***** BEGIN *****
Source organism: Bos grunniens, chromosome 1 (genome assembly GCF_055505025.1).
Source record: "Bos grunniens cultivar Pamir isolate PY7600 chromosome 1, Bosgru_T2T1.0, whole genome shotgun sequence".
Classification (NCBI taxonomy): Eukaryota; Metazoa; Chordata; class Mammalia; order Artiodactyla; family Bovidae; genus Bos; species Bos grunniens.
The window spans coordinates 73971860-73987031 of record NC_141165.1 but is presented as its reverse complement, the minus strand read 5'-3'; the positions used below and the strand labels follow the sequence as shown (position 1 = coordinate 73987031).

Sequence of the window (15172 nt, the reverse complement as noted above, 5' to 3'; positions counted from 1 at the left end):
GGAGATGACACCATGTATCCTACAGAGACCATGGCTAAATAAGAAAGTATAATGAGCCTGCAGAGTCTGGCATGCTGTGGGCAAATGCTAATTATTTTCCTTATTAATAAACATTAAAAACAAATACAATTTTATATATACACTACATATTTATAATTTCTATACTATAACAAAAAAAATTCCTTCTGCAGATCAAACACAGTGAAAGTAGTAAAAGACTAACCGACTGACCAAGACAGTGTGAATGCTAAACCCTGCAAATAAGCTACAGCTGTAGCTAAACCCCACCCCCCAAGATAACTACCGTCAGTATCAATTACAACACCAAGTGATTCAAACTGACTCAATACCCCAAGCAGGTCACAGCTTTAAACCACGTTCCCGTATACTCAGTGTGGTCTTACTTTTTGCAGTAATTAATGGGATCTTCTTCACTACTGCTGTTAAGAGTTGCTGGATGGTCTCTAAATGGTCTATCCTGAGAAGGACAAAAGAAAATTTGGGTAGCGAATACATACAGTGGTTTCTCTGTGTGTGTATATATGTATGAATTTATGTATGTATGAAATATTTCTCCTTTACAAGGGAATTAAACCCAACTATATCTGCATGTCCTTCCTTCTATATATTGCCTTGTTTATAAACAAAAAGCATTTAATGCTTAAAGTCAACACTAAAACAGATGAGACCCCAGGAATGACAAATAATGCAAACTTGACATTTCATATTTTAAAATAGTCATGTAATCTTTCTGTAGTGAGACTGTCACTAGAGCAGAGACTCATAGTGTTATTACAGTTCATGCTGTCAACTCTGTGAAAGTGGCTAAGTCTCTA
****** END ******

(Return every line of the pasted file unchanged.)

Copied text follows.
Source organism: Bos grunniens, chromosome 1 (genome assembly GCF_055505025.1).
Source record: "Bos grunniens cultivar Pamir isolate PY7600 chromosome 1, Bosgru_T2T1.0, whole genome shotgun sequence".
Classification (NCBI taxonomy): Eukaryota; Metazoa; Chordata; class Mammalia; order Artiodactyla; family Bovidae; genus Bos; species Bos grunniens.
The window spans coordinates 73971860-73987031 of record NC_141165.1 but is presented as its reverse complement, the minus strand read 5'-3'; the positions used below and the strand labels follow the sequence as shown (position 1 = coordinate 73987031).

Sequence of the window (15172 nt, the reverse complement as noted above, 5' to 3'; positions counted from 1 at the left end):
GGAGATGACACCATGTATCCTACAGAGACCATGGCTAAATAAGAAAGTATAATGAGCCTGCAGAGTCTGGCATGCTGTGGGCAAATGCTAATTATTTTCCTTATTAATAAACATTAAAAACAAATACAATTTTATATATACACTACATATTTATAATTTCTATACTATAACAAAAAAAATTCCTTCTGCAGATCAAACACAGTGAAAGTAGTAAAAGACTAACCGACTGACCAAGACAGTGTGAATGCTAAACCCTGCAAATAAGCTACAGCTGTAGCTAAACCCCACCCCCCAAGATAACTACCGTCAGTATCAATTACAACACCAAGTGATTCAAACTGACTCAATACCCCAAGCAGGTCACAGCTTTAAACCACGTTCCCGTATACTCAGTGTGGTCTTACTTTTTGCAGTAATTAATGGGATCTTCTTCACTACTGCTGTTAAGAGTTGCTGGATGGTCTCTAAATGGTCTATCCTGAGAAGGACAAAAGAAAATTTGGGTAGCGAATACATACAGTGGTTTCTCTGTGTGTGTATATATGTATGAATTTATGTATGTATGAAATATTTCTCCTTTACAAGGGAATTAAACCCAACTATATCTGCATGTCCTTCCTTCTATATATTGCCTTGTTTATAAACAAAAAGCATTTAATGCTTAAAGTCAACACTAAAACAGATGAGACCCCAGGAATGACAAATAATGCAAACTTGACATTTCATATTTTAAAATAGTCATGTAATCTTTCTGTAGTGAGACTGTCACTAGAGCAGAGACTCATAGTGTTATTACAGTTCATGCTGTCAACTCTGTGAAAGTGGCTAAGTCTCTA